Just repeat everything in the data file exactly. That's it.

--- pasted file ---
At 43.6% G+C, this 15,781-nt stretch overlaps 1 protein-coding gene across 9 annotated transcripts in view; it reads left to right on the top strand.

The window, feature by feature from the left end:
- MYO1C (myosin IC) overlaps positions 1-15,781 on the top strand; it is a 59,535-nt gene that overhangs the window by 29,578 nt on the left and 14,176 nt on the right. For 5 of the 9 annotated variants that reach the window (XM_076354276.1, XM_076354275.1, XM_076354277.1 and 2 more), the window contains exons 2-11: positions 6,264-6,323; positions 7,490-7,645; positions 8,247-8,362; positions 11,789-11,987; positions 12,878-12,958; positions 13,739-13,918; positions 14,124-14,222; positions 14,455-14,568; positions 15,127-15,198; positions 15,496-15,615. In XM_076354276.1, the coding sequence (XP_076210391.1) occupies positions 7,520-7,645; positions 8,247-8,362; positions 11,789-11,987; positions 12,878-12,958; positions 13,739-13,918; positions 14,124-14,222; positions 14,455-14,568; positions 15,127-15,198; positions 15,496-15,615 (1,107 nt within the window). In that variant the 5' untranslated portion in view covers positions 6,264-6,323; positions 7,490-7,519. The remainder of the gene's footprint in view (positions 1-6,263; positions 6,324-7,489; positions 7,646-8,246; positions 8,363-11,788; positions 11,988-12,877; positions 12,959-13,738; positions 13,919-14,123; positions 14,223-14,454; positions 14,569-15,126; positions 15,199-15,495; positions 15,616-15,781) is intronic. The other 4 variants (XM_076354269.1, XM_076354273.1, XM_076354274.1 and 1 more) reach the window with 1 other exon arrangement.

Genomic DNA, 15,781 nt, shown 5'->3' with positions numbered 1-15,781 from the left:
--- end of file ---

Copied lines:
At 43.6% G+C, this 15,781-nt stretch overlaps 1 protein-coding gene across 9 annotated transcripts in view; it reads left to right on the top strand.

The window, feature by feature from the left end:
- MYO1C (myosin IC) overlaps positions 1-15,781 on the top strand; it is a 59,535-nt gene that overhangs the window by 29,578 nt on the left and 14,176 nt on the right. For 5 of the 9 annotated variants that reach the window (XM_076354276.1, XM_076354275.1, XM_076354277.1 and 2 more), the window contains exons 2-11: positions 6,264-6,323; positions 7,490-7,645; positions 8,247-8,362; positions 11,789-11,987; positions 12,878-12,958; positions 13,739-13,918; positions 14,124-14,222; positions 14,455-14,568; positions 15,127-15,198; positions 15,496-15,615. In XM_076354276.1, the coding sequence (XP_076210391.1) occupies positions 7,520-7,645; positions 8,247-8,362; positions 11,789-11,987; positions 12,878-12,958; positions 13,739-13,918; positions 14,124-14,222; positions 14,455-14,568; positions 15,127-15,198; positions 15,496-15,615 (1,107 nt within the window). In that variant the 5' untranslated portion in view covers positions 6,264-6,323; positions 7,490-7,519. The remainder of the gene's footprint in view (positions 1-6,263; positions 6,324-7,489; positions 7,646-8,246; positions 8,363-11,788; positions 11,988-12,877; positions 12,959-13,738; positions 13,919-14,123; positions 14,223-14,454; positions 14,569-15,126; positions 15,199-15,495; positions 15,616-15,781) is intronic. The other 4 variants (XM_076354269.1, XM_076354273.1, XM_076354274.1 and 1 more) reach the window with 1 other exon arrangement.

Genomic DNA, 15,781 nt, shown 5'->3' with positions numbered 1-15,781 from the left: